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Madoka Chiba

Madoka Chiba (千葉麻十佳)

Born in Sapporo, Japan in 1982

In 2007, graduated from Tokyo National University of the Arts, and in 2009, finished the master’s course in Sculpture at Tokyo National University of the Arts.

After completing, got a scholarship from DAAD (German Academic Exchange Service), and studied at University of Art Berlin.

Two awards for honor from the Univ. of Tokyo in 2007.

Award from juries of Maebashi Art Compe Live in 2011 (3rd. prize) and 2012 (Morimura Yasumasa prize).

Past exhibitions (selected):
“1000 Grad” at Hohhaus Museum Lauterbach, Lauterbach 2017
Nakanojo Biennale 2015 “Rays” at Hirosakari and “Meltings Stone by Sunlight” at Museé, Nakanojo 2015
“Tracing Light” at Tenjinyama Art Studio, Sapporo 2015
“Ich kann mich nicht erinnern” at Historischer Keller, Berlin 2014
“das unbewusste Naturgesetz” at jdzb, Berlin 2013

Artist in Residence:
Listhus, Ólafsfjördur, Iceland 2016
Sapporo Tenjinyama Art Studio, Sapporo, Japan 2015

Artist Statement

My recent works are focused on phenomenon, which doesn’t exist in the nature world. Namely, the artworks are created by artificial reproductions of the nature. Especially, the sun and electric light are used as materials for creating my works.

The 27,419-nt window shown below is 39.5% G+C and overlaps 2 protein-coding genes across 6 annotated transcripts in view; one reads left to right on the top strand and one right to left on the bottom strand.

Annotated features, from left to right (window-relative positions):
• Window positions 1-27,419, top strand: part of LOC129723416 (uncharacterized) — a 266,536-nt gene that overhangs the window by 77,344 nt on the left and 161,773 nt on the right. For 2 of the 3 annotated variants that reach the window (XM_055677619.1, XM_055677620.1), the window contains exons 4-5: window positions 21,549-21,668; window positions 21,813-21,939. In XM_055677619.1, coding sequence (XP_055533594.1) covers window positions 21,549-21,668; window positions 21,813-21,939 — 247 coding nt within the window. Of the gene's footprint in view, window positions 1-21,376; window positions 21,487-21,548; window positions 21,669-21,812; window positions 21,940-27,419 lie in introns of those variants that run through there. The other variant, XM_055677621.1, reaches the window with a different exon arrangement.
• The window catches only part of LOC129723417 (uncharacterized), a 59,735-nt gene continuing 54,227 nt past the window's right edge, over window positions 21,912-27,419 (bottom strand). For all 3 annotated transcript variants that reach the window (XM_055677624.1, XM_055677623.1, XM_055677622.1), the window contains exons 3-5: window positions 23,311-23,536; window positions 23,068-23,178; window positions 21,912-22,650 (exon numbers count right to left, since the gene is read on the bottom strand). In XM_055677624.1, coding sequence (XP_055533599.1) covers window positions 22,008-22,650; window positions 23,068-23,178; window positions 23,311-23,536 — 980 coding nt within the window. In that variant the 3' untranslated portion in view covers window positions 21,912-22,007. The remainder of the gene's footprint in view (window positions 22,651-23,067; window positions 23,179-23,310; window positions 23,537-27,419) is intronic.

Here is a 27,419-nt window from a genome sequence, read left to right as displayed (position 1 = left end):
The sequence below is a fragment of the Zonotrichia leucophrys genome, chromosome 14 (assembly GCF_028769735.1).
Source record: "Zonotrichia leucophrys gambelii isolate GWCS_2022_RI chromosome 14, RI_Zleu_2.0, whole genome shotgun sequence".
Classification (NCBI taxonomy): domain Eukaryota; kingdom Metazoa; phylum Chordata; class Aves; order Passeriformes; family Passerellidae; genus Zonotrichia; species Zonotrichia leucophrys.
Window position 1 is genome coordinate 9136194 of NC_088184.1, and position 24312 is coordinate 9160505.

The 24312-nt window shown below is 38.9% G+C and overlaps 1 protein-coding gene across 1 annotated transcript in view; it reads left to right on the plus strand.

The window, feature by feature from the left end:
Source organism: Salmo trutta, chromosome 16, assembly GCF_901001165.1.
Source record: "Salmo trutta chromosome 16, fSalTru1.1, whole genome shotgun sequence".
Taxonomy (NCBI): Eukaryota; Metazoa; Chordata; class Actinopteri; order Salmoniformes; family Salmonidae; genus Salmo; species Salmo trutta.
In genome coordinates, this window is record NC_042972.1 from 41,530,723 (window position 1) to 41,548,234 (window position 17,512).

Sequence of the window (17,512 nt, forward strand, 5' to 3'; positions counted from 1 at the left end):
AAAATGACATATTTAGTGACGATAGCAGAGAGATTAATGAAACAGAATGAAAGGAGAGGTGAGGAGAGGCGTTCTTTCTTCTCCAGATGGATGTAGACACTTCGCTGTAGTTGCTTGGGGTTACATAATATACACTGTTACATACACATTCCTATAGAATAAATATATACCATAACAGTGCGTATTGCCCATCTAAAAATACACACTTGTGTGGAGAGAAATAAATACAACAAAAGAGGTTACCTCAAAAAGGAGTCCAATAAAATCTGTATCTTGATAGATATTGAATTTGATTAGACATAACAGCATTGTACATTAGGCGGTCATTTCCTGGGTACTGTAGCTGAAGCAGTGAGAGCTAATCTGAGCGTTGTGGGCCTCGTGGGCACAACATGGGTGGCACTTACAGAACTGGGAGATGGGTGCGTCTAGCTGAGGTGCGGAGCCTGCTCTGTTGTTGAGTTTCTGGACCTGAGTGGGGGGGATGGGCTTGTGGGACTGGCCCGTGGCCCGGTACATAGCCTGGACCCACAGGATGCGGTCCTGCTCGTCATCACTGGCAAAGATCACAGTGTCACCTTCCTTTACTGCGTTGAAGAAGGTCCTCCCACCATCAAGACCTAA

The reason I create light-related works is because I am interested in the artificial meanings humans attribute to natural objects.

Light is a classical theme in the art world. Generally, painters describe it as a beautiful thing. However, the light I use in my works is not beautiful, different aspect of it is presented.

Nowadays, light has a variety of meanings:
A long time ago, there was no electricity. Only the sun and fire gave us light. It was god and, at the same time, an object of reverence and fear.

But in the present age, we treat it not as god, but as physical energy.
Nuclear weapons create a large quantity of light. The people exposed to the radiation of the bomb called it “Pika-Don” (flash-bomb). Also, nuclear fuels without reactors are emitting intense light. Light is not god anymore, but is still an object of fear. We are creating an object of fear with our own hands.

In addition, the interpretation of light also differs depending on region. For example, Japan is the Land of the Rising Sun. However, people avoid the sun using the hats and the sunshades. In Germany, people enjoy tanning their bodies in the summer and Indian people enjoy a rainy day more than a sunny one.

Even if the perceptions differ, all humans may feel something in common.